15 hours of video compressed into 1 1/2 minutes.
So I just finished a fully crewed transatlantic race. big deal. This is a bit of humble pie
My thoughts work backwards; the most recent first. I did not suffer from Channel Fever during the closing days of this race. I would not allow myself. Upon finishing however I allowed myself the luxury of thinking about a bacon baguette at Tiffin’s in Cowes.
The finish was at the Lizard, Cornwall, 150 miles from the dock in Cowes.
We finished at about 5 o’clock in the morning and arrived in Cowes just past midnight; in time for last call. The following morning after a shower and shave, it was off to Tiffin’s where I savored just such as delight along with a large coffee.
There are more stories connected to this adventure. Some appropriate to be repeated and some that will remain on the boat.
I am back in front of my computer. Leaving behind the routine that my body had come to recognize as normal. I lost some weight, not unexpected. Now I must reset to land.
Every transatlantic race is a unique experience. This one was no different. Perhaps the most remarkable circumstance was how the Azores and Bermuda Highs dominated the Atlantic. I have never sailed the north atlantic like this. The water temperature was much warmer than expected, and the sea state was more calm than I ever would have expected. The race certainly did not meet my pre-race predictions.
Our start on June 29th from Castle Hill in Newport and finishing off the Lizard in southwest England approximately 150 miles from the dock. Our elapsed time was 15 days 11 hours 23 minutes and 23 seconds. The stated distance of the course was 2975 miles. I know we sailed quite a lot further. Picking our route was the true challenge for the race. The winners did a better job than we. “Carina” sailed a brilliant race and was still beaten in the end by Bill Hubbard’s “Dawn Star”. Full results HERE.
“Snow Lion” is always a pleasure to sail. We had moments, I hit 22 knots once; the high of the race. We had only 3 days with runs over 200 miles. We needed more of those days if we were to win the race.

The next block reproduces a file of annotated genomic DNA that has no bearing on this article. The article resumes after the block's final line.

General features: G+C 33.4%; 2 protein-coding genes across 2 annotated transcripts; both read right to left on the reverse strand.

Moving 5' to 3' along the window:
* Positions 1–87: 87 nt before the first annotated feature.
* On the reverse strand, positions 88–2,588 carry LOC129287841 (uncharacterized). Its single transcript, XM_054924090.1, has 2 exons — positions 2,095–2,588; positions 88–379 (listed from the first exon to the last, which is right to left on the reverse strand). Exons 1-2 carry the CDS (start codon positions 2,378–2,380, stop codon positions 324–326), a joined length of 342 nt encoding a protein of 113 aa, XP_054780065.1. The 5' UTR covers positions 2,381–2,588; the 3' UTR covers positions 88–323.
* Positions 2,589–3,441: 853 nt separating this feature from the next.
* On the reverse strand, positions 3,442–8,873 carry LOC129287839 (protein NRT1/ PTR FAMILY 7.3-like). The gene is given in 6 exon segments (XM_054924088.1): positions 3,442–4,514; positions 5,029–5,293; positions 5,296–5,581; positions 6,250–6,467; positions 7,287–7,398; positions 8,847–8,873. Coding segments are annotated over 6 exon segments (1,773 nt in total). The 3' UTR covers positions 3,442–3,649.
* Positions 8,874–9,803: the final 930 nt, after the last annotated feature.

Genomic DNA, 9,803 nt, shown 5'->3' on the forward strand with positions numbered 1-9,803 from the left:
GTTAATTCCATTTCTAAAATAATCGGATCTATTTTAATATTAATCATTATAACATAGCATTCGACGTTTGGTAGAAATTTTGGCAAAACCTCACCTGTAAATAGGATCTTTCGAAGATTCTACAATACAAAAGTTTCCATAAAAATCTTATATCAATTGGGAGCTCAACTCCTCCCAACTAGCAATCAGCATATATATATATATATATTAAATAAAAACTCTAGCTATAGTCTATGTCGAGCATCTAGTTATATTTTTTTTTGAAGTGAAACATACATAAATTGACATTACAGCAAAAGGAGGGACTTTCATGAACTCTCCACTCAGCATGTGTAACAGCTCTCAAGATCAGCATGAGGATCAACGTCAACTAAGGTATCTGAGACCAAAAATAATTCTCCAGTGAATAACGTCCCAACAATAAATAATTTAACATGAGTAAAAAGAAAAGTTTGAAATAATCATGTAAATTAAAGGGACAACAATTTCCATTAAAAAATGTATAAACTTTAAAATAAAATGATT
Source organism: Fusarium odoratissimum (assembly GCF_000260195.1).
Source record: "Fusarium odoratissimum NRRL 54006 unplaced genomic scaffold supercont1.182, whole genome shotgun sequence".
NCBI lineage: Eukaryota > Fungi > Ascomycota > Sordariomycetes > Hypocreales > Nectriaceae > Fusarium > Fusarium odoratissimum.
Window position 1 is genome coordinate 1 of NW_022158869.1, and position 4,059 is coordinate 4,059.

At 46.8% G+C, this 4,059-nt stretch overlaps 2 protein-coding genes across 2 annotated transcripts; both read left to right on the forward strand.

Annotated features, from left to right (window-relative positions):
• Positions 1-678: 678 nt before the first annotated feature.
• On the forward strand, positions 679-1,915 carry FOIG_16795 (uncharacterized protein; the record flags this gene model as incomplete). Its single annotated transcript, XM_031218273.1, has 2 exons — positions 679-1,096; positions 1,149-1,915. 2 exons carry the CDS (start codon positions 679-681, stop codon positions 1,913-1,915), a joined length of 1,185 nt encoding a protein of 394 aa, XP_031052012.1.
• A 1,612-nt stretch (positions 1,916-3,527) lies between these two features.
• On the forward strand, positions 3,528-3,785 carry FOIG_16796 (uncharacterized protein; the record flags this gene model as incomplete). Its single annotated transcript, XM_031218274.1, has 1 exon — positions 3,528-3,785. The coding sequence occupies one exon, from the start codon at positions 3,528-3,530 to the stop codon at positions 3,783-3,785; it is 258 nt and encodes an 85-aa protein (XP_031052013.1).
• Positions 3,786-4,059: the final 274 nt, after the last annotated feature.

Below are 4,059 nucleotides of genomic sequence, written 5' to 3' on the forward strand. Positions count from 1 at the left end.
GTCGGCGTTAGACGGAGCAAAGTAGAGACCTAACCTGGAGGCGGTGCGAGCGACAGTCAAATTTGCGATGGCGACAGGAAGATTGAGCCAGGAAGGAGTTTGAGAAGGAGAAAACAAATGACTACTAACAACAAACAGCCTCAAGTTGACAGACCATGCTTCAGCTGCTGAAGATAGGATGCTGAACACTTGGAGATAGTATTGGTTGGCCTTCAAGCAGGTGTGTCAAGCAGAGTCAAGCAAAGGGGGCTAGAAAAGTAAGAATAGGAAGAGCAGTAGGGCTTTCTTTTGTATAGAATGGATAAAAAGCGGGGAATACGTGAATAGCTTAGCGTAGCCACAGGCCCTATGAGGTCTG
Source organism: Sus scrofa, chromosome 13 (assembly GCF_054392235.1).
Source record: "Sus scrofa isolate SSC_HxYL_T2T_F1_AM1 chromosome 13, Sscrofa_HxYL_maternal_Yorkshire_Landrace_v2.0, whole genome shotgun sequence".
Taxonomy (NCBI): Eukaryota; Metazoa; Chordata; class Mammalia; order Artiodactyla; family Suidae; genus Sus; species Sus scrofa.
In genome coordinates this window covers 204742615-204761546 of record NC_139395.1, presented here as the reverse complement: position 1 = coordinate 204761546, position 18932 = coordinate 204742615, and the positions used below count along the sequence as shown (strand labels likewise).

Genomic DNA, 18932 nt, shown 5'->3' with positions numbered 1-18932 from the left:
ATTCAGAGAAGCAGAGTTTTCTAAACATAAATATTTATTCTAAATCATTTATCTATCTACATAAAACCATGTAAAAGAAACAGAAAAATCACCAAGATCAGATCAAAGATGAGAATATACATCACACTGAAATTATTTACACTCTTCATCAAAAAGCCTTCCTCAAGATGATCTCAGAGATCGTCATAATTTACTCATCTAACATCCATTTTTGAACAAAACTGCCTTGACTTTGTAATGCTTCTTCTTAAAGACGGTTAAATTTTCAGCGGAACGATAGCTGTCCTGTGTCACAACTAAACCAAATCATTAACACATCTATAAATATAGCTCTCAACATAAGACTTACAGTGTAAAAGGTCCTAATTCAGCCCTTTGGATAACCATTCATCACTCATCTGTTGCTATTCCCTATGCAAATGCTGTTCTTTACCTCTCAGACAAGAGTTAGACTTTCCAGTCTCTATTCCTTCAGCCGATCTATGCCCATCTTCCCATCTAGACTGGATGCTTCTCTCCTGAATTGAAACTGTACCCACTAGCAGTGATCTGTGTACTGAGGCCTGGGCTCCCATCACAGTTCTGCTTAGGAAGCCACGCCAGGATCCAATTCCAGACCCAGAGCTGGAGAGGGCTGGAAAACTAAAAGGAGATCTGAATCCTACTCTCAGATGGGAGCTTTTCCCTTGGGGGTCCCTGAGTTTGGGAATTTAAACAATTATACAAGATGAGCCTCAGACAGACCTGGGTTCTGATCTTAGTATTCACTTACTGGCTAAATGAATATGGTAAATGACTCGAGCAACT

For me. this is an example of a boat ready to go and too much time on their hands.
We start on wednesday. My gear is loaded, I have been packed for longer than I care to admit. Snow Lion went back in the water today. Bottom faired and carefully wet sanded. I few details left which we will accomplish tomorrow; fuel, food, people.
We had a weather briefing this afternoon before the Perini Navi reception at Harbor Court. We have hope. A most pleasant evening overlooking Newport Harbor. If you look at the tracker, the first group is struggling with light air , headed in almost every point of the compass at some time.
The first start for the transatlantic race went off at 2pm on schedule in a 10 knot southerly wind and a flooding tide. Our start is scheduled for wednesday at 2pm.
As things are at the moment we may not have much more wind , just a different direction.
Today is the first start for the transatlantic race leaving Newport, RI to the Lizard, UK, at 2pm from Castle Hill. There are only six boats in this start, ranging from the 40′ “British Soldier “to the classic 86′” Nordwind”. Their start will be in a flood tide and a light southerly wind, and likely sunshine.
Our start is wednesday the largest class with 14 entries; again with a broad variety of boats. A swing keel Cookson 50, “Jazz”, two class 40 boats, a 66′ catamaran “Phaedo” and the 289′ “Maltese Falcon”.
On July 3rd the last group sets off. These boats, “Rambler 100”, “Leopard of London” will all still finish ahead of us despite having started 5 days after we leave.
For every boat routing is the key to doing well. Finding a weather pattern and being able to sail to the boat’s rating. If a boat can sail to it’s potential throughout the race, it should win.